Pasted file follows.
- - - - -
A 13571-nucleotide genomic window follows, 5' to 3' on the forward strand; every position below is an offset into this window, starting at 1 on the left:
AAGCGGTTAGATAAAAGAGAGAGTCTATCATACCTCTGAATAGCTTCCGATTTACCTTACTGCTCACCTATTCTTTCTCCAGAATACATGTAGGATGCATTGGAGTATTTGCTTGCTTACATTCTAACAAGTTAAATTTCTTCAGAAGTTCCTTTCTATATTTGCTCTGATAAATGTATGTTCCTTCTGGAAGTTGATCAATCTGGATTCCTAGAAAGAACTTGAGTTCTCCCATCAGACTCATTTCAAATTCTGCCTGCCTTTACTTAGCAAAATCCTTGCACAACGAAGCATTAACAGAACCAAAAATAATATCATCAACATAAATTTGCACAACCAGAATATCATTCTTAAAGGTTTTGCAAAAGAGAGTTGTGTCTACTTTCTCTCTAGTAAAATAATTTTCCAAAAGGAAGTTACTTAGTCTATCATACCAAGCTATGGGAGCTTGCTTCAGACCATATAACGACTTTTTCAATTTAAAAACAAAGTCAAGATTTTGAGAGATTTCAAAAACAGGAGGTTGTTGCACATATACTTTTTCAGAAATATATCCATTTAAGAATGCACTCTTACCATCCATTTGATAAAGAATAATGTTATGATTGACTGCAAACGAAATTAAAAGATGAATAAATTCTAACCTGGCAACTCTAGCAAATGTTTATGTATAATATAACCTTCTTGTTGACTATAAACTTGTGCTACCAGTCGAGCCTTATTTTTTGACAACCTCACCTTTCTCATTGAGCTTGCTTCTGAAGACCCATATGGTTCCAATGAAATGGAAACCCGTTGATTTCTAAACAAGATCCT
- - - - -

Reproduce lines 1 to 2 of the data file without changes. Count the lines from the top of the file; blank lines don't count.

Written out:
A 13571-nucleotide genomic window follows, 5' to 3' on the forward strand; every position below is an offset into this window, starting at 1 on the left:
AAGCGGTTAGATAAAAGAGAGAGTCTATCATACCTCTGAATAGCTTCCGATTTACCTTACTGCTCACCTATTCTTTCTCCAGAATACATGTAGGATGCATTGGAGTATTTGCTTGCTTACATTCTAACAAGTTAAATTTCTTCAGAAGTTCCTTTCTATATTTGCTCTGATAAATGTATGTTCCTTCTGGAAGTTGATCAATCTGGATTCCTAGAAAGAACTTGAGTTCTCCCATCAGACTCATTTCAAATTCTGCCTGCCTTTACTTAGCAAAATCCTTGCACAACGAAGCATTAACAGAACCAAAAATAATATCATCAACATAAATTTGCACAACCAGAATATCATTCTTAAAGGTTTTGCAAAAGAGAGTTGTGTCTACTTTCTCTCTAGTAAAATAATTTTCCAAAAGGAAGTTACTTAGTCTATCATACCAAGCTATGGGAGCTTGCTTCAGACCATATAACGACTTTTTCAATTTAAAAACAAAGTCAAGATTTTGAGAGATTTCAAAAACAGGAGGTTGTTGCACATATACTTTTTCAGAAATATATCCATTTAAGAATGCACTCTTACCATCCATTTGATAAAGAATAATGTTATGATTGACTGCAAACGAAATTAAAAGATGAATAAATTCTAACCTGGCAACTCTAGCAAATGTTTATGTATAATATAACCTTCTTGTTGACTATAAACTTGTGCTACCAGTCGAGCCTTATTTTTTGACAACCTCACCTTTCTCATTGAGCTTGCTTCTGAAGACCCATATGGTTCCAATGAAATGGAAACCCGTTGATTTCTAAACAAGATCCT